Column: Dodgers at some point must figure out what to do with Cody Bellinger
Now that their glorious season could come to an abrupt end this weekend, the Dodgers have a different answer.
When the Dodgers take the field for Game 3 Friday, with the series now a best-of-three, the onetime most valuable player will be on the bench, manager Dave Roberts said.
In the pre-analytics era, the label “good field, no hit” was a compliment. Not so much now. However, as the 2022 season dawned, the Dodgers believed so strongly in Bellinger’s glove that they played him every day on a team that expects to win the World Series.
“He’s going to have a runway, which he has earned,” Roberts said after the season opener. “I think it’s deserved. And, with what he does in center field, that alone warrants him being in the lineup for a team [with this offense].”
In the first two games of this series, he batted ninth. In the Dodgers’ 5-3 loss to the San Diego Padres on Wednesday, Bellinger struck out twice and poked an opposite-field single. In six at-bats in this series, he has struck out four times.
Trea Turner opened his postseason with home runs in back-to-back games, but a fielding error in the sixth inning plays a part in the Dodgers’ NLDS Game 2 loss.
The Dodgers did not afford him a seventh at-bat, at least not Wednesday. With the potential tying runs on base in the eighth inning, they batted for Bellinger. The pinch-hitter was a backup catcher with a career .225 batting average.
But in the sixth inning, Bellinger saved two runs by making the most difficult play a center fielder can make. On a ball hit directly toward him and over his head, Bellinger twisted and turned and twisted and turned, retreating and then leaping to grab the ball out of the air as he hit the warning track.
“He made a heck of a play,” Roberts said.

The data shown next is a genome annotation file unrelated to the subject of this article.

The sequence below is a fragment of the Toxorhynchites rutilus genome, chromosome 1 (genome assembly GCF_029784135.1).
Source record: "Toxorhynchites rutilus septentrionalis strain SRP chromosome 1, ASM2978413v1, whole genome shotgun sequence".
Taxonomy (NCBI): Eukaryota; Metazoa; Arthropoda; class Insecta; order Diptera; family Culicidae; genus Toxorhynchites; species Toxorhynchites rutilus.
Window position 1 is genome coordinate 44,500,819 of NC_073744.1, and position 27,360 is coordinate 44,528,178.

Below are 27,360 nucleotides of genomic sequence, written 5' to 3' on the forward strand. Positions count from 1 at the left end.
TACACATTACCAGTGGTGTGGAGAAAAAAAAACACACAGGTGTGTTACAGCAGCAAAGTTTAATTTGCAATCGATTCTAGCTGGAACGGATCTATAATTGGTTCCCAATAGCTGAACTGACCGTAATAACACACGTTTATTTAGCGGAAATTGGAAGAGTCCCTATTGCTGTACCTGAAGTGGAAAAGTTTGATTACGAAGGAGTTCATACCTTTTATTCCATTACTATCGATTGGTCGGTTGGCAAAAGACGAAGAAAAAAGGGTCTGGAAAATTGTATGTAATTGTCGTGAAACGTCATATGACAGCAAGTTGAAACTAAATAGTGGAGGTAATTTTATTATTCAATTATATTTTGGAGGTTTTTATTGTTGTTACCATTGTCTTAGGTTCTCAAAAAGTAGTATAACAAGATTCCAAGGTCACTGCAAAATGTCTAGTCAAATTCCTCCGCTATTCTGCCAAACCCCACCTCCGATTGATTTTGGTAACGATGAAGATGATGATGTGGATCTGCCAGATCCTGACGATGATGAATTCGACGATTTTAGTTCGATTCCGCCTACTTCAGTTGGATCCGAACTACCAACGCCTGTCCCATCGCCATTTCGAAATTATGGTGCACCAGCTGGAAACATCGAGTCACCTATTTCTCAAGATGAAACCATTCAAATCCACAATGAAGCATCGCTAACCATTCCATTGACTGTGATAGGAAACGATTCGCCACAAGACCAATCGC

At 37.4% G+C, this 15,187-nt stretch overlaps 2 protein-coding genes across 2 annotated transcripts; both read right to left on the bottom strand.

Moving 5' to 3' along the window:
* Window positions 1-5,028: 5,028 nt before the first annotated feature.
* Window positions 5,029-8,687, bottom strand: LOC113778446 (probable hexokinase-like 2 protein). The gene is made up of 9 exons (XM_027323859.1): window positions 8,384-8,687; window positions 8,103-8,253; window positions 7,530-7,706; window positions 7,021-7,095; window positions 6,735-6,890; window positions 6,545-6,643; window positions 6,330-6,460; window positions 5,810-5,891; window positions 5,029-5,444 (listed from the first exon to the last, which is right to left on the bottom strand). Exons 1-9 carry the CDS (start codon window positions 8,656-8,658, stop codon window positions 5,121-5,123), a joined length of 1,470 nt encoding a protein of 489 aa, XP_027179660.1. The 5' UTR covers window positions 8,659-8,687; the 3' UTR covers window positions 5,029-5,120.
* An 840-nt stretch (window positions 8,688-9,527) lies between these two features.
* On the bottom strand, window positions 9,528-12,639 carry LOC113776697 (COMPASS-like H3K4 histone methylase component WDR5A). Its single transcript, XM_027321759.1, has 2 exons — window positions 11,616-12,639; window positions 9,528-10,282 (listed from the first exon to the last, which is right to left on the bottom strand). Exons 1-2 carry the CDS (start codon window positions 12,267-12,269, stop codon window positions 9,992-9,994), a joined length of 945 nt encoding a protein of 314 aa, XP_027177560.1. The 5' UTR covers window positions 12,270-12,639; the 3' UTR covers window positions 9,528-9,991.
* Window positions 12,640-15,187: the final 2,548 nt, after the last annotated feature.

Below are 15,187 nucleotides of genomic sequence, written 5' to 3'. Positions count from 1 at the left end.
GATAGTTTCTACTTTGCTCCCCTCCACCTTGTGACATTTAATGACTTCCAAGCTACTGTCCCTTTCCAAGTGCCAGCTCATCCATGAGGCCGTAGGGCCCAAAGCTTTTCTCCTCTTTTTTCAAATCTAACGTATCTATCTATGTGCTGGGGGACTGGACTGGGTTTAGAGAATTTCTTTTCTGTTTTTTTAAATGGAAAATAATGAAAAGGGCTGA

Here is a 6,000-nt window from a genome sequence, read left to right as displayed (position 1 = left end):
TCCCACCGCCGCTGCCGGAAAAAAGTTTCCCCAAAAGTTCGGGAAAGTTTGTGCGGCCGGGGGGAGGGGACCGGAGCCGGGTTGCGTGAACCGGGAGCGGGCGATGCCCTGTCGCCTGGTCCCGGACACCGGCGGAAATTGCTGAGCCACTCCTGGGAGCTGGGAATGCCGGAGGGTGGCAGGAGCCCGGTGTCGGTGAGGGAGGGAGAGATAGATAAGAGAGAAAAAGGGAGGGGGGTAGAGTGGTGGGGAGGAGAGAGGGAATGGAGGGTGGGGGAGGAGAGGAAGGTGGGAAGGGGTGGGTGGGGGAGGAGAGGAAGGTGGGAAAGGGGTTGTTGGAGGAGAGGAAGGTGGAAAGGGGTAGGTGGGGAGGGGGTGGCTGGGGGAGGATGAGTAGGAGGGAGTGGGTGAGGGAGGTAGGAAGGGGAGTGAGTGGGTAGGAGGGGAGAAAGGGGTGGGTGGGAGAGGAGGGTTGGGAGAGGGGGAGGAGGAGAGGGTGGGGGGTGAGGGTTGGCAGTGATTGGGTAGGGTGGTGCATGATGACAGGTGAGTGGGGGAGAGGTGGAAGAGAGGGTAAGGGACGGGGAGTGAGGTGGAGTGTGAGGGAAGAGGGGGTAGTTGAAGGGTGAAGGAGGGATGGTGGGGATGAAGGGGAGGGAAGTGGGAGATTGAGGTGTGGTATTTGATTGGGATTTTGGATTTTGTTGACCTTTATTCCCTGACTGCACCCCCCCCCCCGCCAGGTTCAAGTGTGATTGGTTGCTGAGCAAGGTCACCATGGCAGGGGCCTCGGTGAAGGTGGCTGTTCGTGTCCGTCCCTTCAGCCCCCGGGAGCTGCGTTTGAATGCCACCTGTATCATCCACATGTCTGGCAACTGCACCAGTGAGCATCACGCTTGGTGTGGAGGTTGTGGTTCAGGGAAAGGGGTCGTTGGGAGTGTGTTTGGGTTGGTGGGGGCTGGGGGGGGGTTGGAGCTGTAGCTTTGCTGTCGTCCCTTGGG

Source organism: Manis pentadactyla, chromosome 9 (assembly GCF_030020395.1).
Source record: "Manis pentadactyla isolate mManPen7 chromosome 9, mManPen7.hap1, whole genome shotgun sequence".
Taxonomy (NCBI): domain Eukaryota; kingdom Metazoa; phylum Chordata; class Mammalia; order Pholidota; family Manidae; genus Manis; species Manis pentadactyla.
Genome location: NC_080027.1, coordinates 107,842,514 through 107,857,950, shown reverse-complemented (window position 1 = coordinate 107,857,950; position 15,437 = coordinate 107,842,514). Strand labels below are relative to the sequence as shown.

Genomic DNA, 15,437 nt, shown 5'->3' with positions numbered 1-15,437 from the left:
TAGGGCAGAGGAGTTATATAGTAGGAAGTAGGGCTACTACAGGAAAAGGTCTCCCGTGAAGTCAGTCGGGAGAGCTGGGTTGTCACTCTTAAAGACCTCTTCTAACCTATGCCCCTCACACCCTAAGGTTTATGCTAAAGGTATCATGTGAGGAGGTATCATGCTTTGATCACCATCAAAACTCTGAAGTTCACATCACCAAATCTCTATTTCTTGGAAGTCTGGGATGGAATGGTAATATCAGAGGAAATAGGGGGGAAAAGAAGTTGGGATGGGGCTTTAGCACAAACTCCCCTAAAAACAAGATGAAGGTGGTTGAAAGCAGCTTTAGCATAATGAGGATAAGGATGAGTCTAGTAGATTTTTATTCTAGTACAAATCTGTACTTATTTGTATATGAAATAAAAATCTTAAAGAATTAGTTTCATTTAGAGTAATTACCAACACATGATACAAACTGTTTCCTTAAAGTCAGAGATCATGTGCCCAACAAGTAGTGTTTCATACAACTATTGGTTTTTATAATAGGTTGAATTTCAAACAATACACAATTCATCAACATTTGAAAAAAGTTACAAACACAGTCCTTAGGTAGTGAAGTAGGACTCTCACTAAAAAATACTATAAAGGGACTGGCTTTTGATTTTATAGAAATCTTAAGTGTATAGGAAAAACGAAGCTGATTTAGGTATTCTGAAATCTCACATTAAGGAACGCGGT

“I know he is doing the best he can, and he snuck in a knock tonight. He still is working through some things, but yeah, I mean, at some point we’re going to need that offense, certainly.”
On Friday, Trayce Thompson will move from left field to center, with Chris Taylor starting in left, Roberts said.
The Dodgers are not burying Bellinger. In the 2021 postseason, the Dodgers did not start him twice, both times against left-handers: Alex Wood of the San Francisco Giants and Max Fried of the Atlanta Braves. The Padres’ scheduled starting pitcher Friday: left-hander Blake Snell, against whom Bellinger has batted 10 times, struck out four, and gotten one hit.
While the Dodgers look forward and hope for a clutch hit or two from him this weekend, a look back is a glance at a remarkable descent.
In 2019, Bellinger was the league’s most valuable player, and its leader in WAR, with a 1.035 OPS. In the postseason, he batted cleanup.
In 2021, he batted .165, with a .542 OPS. Of the 132 NL players with at least 300 plate appearances that season, he ranked 131st. He struck out more than ever. When he hit the ball, he hit it hard less than ever.
The Dodgers had reason to hope Bellinger’s 2021 was an aberration.
He started the season late as he recovered from shoulder surgery, then spent time on the injured list because of calf, hamstring and rib injuries.
The calendar turned to 2022, and to spring training. The games did not count, but the signs were not good. Bellinger batted .139 last spring, with no extra-base hits and 18 strikeouts in 36 at-bats.
In the regular season, the Dodgers gave 500 at-bats to five players. The other four — Mookie Betts, Freddie Freeman, Will Smith and Trea Turner — each were at least 20% above league average, according to the OPS+ statistic. Bellinger was 20% below league average. He struck out even more often than he had in 2021.
A day after a double play got the Dodgers out of a jam, Jake Cronenworth and Ha-Seong Kim pull off their own important double-play feat in Game 2 win.
He batted .210, with a .654 OPS. Of the 63 NL players that qualified for the batting title, Bellinger ranked 60th in OPS.
The Dodgers hope to push off talk of the future, at least through the end of the month. At some point, the Dodgers will have to decide whether to retain Bellinger — his salary next season is estimated at $18.1 million, according to the MLB Trade Rumors projections — or consider ways to get more production out of the position.
In the last postseason game in which he did not start — Game 1 of last year’s NL championship series — he came off the bench and got a single.
We remember best what happened last, and one sweet hit in October could blur the memory of another sour summer.
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